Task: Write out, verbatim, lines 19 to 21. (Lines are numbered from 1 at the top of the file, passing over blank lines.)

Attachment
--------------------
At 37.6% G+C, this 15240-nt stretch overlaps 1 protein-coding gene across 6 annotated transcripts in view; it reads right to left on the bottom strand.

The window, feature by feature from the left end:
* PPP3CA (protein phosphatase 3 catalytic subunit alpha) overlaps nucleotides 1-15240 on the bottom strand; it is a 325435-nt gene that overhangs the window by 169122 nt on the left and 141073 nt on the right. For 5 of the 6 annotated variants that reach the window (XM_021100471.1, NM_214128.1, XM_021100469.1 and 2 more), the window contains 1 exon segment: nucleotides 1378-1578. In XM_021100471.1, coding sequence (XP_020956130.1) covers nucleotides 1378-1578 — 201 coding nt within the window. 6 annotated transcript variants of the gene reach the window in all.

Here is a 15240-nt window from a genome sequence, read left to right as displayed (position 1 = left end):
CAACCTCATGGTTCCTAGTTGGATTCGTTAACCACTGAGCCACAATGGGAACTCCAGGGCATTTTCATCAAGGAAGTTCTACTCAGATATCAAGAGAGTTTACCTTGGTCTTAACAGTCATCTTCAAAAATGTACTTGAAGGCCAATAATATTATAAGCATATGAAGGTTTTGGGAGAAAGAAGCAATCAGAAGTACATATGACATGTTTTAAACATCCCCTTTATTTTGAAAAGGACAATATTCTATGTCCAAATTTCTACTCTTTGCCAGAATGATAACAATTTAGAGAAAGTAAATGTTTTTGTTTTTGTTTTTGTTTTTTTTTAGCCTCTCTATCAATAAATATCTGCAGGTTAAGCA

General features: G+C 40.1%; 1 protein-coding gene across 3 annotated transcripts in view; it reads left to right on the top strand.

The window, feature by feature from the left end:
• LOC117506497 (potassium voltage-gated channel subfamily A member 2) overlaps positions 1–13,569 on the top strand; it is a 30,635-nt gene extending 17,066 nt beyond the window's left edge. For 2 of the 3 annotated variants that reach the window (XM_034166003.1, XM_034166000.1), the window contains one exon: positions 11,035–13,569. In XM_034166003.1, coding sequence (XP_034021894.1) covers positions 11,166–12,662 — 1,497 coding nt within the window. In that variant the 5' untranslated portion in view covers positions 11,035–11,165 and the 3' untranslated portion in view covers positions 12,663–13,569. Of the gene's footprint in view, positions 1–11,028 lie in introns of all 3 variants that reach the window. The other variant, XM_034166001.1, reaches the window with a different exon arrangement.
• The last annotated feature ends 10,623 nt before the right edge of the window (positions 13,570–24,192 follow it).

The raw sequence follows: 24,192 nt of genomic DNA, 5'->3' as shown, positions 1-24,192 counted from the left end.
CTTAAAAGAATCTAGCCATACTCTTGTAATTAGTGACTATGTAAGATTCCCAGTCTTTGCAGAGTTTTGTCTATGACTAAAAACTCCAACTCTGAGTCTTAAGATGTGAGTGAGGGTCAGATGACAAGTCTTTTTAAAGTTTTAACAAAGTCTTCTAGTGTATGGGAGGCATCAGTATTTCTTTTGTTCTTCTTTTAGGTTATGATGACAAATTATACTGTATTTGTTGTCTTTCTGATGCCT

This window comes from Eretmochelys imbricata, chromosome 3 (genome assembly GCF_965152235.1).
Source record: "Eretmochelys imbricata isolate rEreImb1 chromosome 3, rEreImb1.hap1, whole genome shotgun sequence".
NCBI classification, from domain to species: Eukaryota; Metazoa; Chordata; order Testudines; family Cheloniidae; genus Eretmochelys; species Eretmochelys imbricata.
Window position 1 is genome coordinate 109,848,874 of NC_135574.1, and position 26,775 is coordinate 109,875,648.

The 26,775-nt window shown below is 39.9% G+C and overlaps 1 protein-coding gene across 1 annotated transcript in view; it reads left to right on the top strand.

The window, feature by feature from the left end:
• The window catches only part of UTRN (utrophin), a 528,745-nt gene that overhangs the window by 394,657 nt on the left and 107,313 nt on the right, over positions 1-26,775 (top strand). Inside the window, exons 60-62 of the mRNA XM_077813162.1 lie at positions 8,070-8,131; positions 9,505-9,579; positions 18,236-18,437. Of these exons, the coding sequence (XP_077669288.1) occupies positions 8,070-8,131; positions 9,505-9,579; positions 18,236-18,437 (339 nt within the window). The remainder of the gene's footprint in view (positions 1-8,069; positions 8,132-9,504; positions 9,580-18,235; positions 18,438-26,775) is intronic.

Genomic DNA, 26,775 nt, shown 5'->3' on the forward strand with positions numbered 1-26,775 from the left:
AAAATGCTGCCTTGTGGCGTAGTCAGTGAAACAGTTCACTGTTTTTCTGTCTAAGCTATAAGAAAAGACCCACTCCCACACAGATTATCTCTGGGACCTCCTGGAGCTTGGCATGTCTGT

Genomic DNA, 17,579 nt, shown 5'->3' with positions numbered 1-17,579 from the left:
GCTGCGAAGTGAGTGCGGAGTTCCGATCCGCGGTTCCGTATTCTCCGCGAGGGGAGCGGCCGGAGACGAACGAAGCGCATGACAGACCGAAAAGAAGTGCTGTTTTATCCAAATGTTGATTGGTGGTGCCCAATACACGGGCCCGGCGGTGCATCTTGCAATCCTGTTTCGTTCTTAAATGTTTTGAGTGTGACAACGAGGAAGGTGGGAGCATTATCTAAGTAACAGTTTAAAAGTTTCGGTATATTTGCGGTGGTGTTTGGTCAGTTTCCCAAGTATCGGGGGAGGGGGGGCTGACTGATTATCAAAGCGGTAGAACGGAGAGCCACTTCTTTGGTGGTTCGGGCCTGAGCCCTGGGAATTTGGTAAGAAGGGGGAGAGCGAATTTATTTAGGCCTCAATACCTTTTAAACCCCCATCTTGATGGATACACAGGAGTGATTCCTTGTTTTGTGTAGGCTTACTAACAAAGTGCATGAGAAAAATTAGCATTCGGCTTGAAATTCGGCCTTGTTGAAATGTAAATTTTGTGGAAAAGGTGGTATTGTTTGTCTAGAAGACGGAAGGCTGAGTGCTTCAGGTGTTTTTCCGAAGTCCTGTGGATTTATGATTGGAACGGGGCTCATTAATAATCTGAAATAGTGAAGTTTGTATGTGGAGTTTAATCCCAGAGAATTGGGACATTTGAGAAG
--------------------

Genomic DNA, 26,775 nt, shown 5'->3' on the forward strand with positions numbered 1-26,775 from the left:
AAAATGCTGCCTTGTGGCGTAGTCAGTGAAACAGTTCACTGTTTTTCTGTCTAAGCTATAAGAAAAGACCCACTCCCACACAGATTATCTCTGGGACCTCCTGGAGCTTGGCATGTCTGT

Genomic DNA, 17,579 nt, shown 5'->3' with positions numbered 1-17,579 from the left: